Sometimes, as I read hundred year old newspaper reports about Ocracoke, I am struck with how differently the news was reported back then. I have a difficult time fathoming why writers and editors chose to mention certain details, and to ignore others. The following article was published in The Raleigh Christian Advocate on July 8, 1885:
"[Ocracoke] Island is about fifteen miles long by two and a half wide, about 450 persons live on it, the inhabited part not more than three and a half miles long by one and a half wide. They have not a bar-room here, and there is not a Jew, nor a lawyer, nor a doctor, nor a Baptist here, only one grown negro here and that one has not been away I think in eighteen or twenty years."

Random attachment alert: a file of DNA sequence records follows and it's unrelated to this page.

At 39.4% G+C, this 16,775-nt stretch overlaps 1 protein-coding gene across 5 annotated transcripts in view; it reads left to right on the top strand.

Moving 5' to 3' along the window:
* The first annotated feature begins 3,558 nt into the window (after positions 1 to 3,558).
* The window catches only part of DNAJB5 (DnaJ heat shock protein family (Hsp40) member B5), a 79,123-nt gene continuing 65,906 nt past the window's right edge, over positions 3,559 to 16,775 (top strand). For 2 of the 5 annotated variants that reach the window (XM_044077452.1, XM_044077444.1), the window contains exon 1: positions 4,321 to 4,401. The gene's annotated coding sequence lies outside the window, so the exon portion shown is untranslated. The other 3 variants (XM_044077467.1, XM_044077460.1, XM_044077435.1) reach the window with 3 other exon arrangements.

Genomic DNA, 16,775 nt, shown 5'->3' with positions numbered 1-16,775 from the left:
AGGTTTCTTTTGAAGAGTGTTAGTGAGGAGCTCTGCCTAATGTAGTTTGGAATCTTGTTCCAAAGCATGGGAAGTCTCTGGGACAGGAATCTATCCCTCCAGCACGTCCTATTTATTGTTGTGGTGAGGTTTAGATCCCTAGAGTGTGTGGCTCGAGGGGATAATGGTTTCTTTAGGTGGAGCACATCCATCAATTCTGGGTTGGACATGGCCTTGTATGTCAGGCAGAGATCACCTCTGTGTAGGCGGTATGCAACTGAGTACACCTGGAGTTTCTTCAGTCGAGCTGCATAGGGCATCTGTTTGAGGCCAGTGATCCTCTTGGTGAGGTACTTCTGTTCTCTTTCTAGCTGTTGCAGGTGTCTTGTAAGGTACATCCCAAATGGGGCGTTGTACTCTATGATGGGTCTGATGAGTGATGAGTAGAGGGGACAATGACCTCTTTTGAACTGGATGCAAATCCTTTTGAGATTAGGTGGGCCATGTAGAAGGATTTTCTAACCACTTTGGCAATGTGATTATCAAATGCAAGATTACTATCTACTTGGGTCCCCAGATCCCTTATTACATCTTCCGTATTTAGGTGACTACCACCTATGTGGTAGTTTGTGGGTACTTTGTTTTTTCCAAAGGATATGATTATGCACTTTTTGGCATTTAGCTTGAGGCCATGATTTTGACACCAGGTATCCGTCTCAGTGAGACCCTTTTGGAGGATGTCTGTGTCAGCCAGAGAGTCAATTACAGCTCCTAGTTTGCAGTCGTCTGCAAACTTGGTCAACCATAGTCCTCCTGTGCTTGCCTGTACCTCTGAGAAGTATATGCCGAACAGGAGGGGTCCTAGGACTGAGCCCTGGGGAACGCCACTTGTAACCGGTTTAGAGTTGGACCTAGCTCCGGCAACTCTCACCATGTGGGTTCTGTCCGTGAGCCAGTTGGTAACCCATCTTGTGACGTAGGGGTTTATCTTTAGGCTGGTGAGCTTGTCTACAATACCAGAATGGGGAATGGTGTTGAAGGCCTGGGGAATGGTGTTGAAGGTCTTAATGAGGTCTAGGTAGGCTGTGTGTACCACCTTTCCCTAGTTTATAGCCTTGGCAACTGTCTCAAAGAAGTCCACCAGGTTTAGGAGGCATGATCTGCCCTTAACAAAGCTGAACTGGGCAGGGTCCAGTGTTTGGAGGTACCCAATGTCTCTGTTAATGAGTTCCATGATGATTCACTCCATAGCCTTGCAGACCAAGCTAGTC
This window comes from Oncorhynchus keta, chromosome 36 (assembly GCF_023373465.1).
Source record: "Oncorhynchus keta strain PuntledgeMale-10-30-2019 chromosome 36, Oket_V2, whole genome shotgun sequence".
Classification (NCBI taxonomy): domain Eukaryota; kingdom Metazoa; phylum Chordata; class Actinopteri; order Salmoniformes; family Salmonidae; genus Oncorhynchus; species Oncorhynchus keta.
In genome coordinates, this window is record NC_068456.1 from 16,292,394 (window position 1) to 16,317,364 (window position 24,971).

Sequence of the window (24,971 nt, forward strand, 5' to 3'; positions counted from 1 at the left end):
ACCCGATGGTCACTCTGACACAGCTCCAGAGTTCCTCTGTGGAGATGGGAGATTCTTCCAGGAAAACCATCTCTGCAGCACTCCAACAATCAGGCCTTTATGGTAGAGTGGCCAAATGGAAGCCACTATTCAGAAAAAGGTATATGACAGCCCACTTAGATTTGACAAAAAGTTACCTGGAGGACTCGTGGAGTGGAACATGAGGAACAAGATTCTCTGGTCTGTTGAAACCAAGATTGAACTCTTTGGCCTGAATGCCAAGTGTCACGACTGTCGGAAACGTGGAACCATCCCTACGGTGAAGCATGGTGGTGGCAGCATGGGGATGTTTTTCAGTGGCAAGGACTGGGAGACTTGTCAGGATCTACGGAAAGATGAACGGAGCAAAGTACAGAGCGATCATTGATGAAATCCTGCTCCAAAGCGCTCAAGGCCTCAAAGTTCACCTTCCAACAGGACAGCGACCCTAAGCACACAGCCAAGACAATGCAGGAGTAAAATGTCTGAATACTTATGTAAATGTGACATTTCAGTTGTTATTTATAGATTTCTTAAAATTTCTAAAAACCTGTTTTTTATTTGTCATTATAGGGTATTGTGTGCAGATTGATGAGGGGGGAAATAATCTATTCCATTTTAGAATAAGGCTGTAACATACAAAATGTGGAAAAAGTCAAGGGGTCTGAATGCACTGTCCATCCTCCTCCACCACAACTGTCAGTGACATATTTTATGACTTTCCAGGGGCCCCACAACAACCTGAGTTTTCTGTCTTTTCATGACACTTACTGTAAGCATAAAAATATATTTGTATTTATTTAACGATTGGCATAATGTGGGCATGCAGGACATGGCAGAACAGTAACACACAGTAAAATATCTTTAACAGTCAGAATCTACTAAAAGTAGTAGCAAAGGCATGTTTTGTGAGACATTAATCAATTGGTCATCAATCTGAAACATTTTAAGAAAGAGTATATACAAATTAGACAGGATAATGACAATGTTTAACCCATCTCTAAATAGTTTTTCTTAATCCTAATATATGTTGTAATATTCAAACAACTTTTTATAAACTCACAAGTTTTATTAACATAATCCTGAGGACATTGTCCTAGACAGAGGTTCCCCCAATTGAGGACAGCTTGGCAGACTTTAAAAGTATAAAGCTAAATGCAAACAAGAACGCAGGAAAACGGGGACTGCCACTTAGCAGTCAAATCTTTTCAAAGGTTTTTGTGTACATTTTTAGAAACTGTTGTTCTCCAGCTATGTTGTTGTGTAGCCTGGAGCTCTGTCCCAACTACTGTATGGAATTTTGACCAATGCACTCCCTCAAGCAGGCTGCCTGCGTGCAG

I really don't have any further comment, except to wonder again why the writer chose to mention Jews, lawyers, doctors, and Baptists...and not Muslims, florists, opera houses, Catholics, or any number of other religions and professions. I suppose you just had to live in the late 1800s.
Our latest Ocracoke Newsletter is the story of late 19th century
steamship traffic to Ocracoke, and the large Victorian hotel that
accommodated the guests. You can read the article here: http://www.villagecraftsmen.com/news082114.htm.